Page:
Novel technique may aid doctors in identifying the source of persistent back pain

Jun 8 2011
Individuals with chronic back pain who fail to obtain relief from medications or physical therapy often turn to spine surgery for help. It can therefore be frustrating if pain symptoms return following a surgical intervention.

Given the fact that post-operative back pain may stem from several different sources, it is important for doctors to have the right tools to properly identify the reason and provide effective follow-up pain management.

Now, thanks to research conducted by scientists from Stanford University and Hospital Mae de Deus in Porto Alegre, Brazil, they may have another way to precisely pinpoint sources of chronic back pain.

During the Society of Nuclear Medicine's 58th Annual Meeting in San Antonio, Texas, the team presented a PET/CT molecular imaging procedure that uses functional and anatomical information, analyzes it and focuses on the site of vertebral pathology. This may offer a more accurate diagnosis of what is causing the pain in patients who received bone implants or grafts for conditions such as degenerative disc disease or herniated disc.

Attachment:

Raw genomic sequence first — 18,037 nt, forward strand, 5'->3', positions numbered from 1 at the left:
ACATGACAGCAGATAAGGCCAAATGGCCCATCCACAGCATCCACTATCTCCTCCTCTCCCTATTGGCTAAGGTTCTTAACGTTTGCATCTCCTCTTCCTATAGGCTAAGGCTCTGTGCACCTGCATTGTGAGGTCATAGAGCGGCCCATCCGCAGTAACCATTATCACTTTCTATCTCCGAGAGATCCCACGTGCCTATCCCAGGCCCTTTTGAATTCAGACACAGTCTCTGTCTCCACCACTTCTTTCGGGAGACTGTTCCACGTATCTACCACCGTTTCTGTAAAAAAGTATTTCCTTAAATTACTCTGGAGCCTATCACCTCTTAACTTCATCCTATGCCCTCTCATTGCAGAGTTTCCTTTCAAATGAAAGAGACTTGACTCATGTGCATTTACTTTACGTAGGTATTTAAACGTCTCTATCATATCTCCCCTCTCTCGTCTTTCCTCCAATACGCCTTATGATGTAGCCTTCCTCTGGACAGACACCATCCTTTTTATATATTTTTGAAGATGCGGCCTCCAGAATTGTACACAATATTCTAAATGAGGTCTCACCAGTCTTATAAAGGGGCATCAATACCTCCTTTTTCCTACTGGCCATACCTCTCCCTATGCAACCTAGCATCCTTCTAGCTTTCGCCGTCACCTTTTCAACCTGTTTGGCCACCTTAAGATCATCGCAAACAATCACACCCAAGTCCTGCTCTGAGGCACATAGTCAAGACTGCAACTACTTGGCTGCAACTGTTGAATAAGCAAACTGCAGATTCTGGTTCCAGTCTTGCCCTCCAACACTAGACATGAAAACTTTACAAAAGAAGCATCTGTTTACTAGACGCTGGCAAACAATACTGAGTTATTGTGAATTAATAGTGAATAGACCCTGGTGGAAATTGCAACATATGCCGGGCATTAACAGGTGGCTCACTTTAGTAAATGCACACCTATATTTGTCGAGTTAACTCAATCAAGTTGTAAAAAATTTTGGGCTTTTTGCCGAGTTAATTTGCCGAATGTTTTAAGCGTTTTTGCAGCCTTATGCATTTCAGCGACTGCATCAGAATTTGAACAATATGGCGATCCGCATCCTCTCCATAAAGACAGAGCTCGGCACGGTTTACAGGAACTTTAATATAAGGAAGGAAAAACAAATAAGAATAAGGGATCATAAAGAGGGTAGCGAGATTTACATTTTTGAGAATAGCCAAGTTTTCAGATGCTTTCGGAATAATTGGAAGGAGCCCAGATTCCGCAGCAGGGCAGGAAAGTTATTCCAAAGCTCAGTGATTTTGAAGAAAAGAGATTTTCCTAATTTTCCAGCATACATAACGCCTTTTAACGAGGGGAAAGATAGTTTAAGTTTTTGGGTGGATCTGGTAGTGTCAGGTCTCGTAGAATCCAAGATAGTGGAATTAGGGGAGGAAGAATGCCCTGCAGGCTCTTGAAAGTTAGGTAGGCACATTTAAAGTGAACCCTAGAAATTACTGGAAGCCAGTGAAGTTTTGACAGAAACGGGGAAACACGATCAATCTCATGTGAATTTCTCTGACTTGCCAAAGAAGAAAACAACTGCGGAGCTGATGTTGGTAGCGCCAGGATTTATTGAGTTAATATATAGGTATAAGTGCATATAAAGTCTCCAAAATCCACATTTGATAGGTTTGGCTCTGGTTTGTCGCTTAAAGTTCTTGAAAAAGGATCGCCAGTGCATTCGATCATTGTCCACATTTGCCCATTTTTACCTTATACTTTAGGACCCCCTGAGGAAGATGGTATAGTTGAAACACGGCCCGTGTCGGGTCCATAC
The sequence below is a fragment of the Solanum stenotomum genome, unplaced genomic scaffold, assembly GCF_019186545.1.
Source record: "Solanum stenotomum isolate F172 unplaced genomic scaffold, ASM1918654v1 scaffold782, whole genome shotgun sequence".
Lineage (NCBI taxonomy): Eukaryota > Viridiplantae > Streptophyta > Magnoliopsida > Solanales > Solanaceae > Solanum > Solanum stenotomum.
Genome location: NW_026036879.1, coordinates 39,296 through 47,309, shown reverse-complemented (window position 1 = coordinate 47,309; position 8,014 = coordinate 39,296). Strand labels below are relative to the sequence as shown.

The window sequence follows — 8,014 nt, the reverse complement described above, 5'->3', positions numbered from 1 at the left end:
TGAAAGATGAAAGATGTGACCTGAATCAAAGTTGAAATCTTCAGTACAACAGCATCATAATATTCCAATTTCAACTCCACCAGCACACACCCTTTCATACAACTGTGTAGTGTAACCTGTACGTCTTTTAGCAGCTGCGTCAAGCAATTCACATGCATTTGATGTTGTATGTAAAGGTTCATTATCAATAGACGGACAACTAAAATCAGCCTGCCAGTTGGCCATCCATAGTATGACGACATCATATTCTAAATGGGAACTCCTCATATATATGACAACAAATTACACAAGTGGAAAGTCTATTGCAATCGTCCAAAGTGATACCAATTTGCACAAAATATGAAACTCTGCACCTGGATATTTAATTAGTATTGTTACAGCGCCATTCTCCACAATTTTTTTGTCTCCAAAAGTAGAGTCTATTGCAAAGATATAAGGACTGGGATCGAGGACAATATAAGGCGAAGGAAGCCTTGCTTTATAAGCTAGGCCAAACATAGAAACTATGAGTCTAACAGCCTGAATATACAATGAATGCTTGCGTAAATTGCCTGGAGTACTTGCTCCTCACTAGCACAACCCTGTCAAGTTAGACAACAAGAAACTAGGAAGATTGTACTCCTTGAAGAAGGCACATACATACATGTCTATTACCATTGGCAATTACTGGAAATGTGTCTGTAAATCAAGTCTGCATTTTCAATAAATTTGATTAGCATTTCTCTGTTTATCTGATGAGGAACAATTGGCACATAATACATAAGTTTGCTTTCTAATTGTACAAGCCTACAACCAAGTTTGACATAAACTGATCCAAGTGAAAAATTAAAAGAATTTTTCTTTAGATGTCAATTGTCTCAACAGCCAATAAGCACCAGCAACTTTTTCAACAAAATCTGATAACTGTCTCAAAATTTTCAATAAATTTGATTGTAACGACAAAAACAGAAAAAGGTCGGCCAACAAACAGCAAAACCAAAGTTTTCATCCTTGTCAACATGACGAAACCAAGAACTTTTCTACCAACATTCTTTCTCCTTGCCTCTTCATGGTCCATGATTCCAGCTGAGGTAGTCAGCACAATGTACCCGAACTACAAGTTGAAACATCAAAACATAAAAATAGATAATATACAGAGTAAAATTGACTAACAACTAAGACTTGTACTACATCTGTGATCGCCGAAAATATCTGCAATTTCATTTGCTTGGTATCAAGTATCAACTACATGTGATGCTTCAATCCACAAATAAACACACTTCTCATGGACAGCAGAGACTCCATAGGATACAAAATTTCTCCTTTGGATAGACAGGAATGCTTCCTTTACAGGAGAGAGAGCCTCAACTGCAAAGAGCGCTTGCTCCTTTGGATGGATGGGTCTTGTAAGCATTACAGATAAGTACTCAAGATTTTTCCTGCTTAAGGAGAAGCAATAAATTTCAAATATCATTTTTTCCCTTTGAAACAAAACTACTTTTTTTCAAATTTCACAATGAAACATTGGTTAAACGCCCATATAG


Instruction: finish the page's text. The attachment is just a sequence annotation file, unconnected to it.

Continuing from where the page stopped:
Using this method, "we can pinpoint the exact screw or rod that [is] loose or failing," says Andrew Quon, MD, assistant professor of radiology and chief of clinical PET/CT for the molecular imaging program at Stanford University.

He adds that this may help doctors and patients choose the proper follow up treatment and possibly avoid costly and unnecessary replacement surgeries.

Although the new tool may prove to be a valuable diagnostic addition, the underlying problem of post-operative pain strengthens the argument in favor of alternative approaches such as endoscopic spine surgeries.

Often, these types of procedures require only minimal incisions, which reduces scarring, blood loss, tissue trauma and infection risk. Numerous studies have shown that endoscopic surgery patients report little to no pain, and their recovery time is typically much faster than after open-back surgery.

Ultimately, however, the decision as to which treatment is best for each individual patient should rest with appropriately trained physician.

According to the American Association of Neurological Surgeons, approximately 4.6 million Americans will need back surgery at some point in their lives.